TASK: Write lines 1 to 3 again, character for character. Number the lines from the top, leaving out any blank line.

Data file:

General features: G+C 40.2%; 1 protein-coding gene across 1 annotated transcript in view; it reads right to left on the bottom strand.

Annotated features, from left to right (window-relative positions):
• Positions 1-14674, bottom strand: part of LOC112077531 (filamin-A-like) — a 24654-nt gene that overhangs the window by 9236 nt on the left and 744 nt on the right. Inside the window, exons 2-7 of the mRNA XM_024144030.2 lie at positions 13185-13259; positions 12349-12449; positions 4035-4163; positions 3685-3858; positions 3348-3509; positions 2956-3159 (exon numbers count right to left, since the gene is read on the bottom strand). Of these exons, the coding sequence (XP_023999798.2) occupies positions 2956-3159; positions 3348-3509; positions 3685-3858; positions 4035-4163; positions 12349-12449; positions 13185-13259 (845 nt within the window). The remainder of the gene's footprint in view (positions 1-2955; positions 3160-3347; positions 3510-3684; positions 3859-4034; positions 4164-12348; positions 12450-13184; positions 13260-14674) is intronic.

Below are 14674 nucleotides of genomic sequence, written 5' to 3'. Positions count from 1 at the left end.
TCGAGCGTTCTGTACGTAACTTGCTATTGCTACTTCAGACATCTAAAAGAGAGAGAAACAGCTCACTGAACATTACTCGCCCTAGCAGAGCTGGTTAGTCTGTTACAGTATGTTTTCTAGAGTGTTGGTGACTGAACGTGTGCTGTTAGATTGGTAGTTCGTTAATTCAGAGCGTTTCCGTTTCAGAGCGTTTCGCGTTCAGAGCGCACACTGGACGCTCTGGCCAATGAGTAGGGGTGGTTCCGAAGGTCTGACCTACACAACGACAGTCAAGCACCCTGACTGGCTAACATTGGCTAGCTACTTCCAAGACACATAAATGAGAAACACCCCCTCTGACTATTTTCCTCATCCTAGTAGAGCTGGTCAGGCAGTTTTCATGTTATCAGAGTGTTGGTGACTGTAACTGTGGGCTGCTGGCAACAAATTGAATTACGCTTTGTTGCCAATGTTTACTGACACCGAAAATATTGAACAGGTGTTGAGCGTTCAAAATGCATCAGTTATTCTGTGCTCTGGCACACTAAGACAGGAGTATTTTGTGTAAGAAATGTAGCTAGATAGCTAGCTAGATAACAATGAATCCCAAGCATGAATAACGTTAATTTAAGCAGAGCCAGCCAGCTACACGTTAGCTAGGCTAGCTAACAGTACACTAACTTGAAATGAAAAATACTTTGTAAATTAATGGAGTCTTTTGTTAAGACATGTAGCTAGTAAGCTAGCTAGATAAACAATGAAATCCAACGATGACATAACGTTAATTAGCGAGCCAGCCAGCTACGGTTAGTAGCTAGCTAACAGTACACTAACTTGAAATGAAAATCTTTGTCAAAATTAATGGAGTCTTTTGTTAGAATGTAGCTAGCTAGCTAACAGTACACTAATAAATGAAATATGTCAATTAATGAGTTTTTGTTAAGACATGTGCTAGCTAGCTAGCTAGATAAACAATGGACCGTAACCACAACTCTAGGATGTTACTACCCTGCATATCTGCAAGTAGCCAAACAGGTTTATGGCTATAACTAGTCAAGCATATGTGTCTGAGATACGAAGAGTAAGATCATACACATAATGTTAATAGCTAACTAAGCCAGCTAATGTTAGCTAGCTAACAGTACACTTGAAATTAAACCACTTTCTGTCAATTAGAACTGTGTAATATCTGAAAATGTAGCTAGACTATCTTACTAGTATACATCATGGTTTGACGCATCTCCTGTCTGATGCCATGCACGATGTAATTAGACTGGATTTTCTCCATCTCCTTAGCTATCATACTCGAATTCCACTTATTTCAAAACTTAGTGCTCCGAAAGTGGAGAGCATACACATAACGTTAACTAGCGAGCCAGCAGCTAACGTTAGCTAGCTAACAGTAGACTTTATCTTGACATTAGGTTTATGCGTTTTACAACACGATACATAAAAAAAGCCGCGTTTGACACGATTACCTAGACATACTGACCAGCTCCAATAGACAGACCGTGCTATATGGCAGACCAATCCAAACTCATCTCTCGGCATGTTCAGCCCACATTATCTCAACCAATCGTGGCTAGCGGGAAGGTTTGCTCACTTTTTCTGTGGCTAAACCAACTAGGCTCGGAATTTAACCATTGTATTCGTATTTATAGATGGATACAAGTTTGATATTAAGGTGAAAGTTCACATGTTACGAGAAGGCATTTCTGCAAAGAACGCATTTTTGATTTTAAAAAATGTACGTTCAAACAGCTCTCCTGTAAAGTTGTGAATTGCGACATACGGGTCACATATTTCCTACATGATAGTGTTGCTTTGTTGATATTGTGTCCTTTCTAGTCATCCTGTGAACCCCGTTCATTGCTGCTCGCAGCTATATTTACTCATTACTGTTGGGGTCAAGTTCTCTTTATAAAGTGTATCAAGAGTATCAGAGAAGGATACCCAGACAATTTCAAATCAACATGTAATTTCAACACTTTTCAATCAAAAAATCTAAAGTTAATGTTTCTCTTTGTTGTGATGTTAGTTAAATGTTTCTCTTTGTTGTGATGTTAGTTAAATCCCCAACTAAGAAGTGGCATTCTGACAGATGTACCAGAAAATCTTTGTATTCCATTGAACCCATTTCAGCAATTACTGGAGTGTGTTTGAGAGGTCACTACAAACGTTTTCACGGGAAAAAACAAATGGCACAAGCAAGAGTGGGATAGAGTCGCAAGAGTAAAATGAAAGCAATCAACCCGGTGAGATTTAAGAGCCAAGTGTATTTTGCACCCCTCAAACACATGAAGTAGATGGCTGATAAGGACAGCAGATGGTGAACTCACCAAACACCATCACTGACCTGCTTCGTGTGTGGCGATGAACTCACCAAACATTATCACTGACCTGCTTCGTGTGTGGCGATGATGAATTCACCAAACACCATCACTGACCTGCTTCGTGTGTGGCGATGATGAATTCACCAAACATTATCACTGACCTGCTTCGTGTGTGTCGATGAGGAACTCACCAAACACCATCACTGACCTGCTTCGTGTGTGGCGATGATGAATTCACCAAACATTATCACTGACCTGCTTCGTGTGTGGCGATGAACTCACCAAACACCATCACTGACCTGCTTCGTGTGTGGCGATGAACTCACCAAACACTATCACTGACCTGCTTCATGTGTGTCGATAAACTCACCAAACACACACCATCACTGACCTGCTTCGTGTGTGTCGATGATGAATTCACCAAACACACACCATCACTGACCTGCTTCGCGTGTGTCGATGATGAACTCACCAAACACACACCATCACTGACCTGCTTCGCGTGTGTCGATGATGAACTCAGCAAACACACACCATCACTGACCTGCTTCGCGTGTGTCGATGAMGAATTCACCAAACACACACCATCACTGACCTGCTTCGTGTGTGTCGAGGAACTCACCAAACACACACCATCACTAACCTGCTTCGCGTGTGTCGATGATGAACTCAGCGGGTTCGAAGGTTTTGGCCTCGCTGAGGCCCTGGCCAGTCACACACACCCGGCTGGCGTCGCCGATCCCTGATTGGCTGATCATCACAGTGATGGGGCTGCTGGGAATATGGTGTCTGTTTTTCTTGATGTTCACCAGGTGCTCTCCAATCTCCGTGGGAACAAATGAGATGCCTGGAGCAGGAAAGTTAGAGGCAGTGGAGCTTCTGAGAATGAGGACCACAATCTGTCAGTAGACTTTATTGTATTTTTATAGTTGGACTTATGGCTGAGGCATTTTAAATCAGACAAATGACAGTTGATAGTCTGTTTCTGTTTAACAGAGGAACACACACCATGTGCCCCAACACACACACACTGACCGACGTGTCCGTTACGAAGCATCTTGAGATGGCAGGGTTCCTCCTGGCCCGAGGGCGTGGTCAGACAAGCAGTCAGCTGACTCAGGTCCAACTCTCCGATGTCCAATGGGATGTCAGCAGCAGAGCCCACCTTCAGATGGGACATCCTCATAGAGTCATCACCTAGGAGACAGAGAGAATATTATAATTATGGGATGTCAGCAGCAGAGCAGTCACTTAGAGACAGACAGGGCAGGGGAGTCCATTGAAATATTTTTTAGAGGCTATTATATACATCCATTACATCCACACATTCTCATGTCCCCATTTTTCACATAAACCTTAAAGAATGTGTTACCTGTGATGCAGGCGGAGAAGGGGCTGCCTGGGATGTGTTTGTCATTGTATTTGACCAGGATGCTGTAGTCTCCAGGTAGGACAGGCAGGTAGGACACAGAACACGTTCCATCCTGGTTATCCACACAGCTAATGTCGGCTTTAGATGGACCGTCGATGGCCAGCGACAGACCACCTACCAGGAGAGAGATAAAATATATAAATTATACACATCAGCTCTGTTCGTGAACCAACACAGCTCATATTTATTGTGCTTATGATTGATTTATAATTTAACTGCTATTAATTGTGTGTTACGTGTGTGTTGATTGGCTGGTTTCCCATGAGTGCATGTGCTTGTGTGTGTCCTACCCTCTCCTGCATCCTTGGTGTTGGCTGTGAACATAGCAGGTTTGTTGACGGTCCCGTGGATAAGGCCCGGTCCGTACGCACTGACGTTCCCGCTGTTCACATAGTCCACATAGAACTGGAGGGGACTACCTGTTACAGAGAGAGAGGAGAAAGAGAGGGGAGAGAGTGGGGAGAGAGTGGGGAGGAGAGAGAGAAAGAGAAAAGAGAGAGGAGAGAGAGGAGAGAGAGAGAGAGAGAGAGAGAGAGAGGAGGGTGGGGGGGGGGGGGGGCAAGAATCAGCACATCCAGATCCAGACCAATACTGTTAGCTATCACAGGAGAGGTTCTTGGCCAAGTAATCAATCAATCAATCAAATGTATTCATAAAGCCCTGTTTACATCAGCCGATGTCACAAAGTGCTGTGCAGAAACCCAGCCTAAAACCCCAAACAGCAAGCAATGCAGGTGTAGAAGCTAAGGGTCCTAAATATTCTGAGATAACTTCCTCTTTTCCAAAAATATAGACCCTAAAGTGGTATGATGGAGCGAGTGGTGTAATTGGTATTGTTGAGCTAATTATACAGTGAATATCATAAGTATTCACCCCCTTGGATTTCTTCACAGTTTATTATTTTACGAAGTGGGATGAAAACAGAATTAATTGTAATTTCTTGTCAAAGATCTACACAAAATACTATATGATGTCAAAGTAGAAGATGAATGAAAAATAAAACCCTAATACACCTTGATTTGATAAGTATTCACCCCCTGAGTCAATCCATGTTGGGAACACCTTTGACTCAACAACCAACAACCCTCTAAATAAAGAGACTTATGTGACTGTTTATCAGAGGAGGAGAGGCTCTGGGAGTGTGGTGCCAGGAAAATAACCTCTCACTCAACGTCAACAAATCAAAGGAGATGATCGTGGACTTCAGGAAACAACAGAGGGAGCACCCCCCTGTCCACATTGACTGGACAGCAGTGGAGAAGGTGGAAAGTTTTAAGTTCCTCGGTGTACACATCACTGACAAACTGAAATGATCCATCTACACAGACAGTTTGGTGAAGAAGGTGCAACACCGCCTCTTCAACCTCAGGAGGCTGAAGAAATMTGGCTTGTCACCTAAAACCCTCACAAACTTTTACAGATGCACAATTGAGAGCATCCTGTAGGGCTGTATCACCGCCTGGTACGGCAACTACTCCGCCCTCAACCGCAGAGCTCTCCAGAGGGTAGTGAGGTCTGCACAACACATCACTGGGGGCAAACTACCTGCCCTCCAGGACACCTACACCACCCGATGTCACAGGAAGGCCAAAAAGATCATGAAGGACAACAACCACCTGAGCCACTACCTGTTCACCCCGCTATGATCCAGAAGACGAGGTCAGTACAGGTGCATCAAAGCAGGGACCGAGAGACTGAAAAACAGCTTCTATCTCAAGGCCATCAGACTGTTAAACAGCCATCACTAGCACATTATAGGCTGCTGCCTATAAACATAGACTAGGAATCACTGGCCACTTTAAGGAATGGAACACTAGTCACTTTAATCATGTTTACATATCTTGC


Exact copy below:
General features: G+C 40.2%; 1 protein-coding gene across 1 annotated transcript in view; it reads right to left on the bottom strand.

Annotated features, from left to right (window-relative positions):
• Positions 1-14674, bottom strand: part of LOC112077531 (filamin-A-like) — a 24654-nt gene that overhangs the window by 9236 nt on the left and 744 nt on the right. Inside the window, exons 2-7 of the mRNA XM_024144030.2 lie at positions 13185-13259; positions 12349-12449; positions 4035-4163; positions 3685-3858; positions 3348-3509; positions 2956-3159 (exon numbers count right to left, since the gene is read on the bottom strand). Of these exons, the coding sequence (XP_023999798.2) occupies positions 2956-3159; positions 3348-3509; positions 3685-3858; positions 4035-4163; positions 12349-12449; positions 13185-13259 (845 nt within the window). The remainder of the gene's footprint in view (positions 1-2955; positions 3160-3347; positions 3510-3684; positions 3859-4034; positions 4164-12348; positions 12450-13184; positions 13260-14674) is intronic.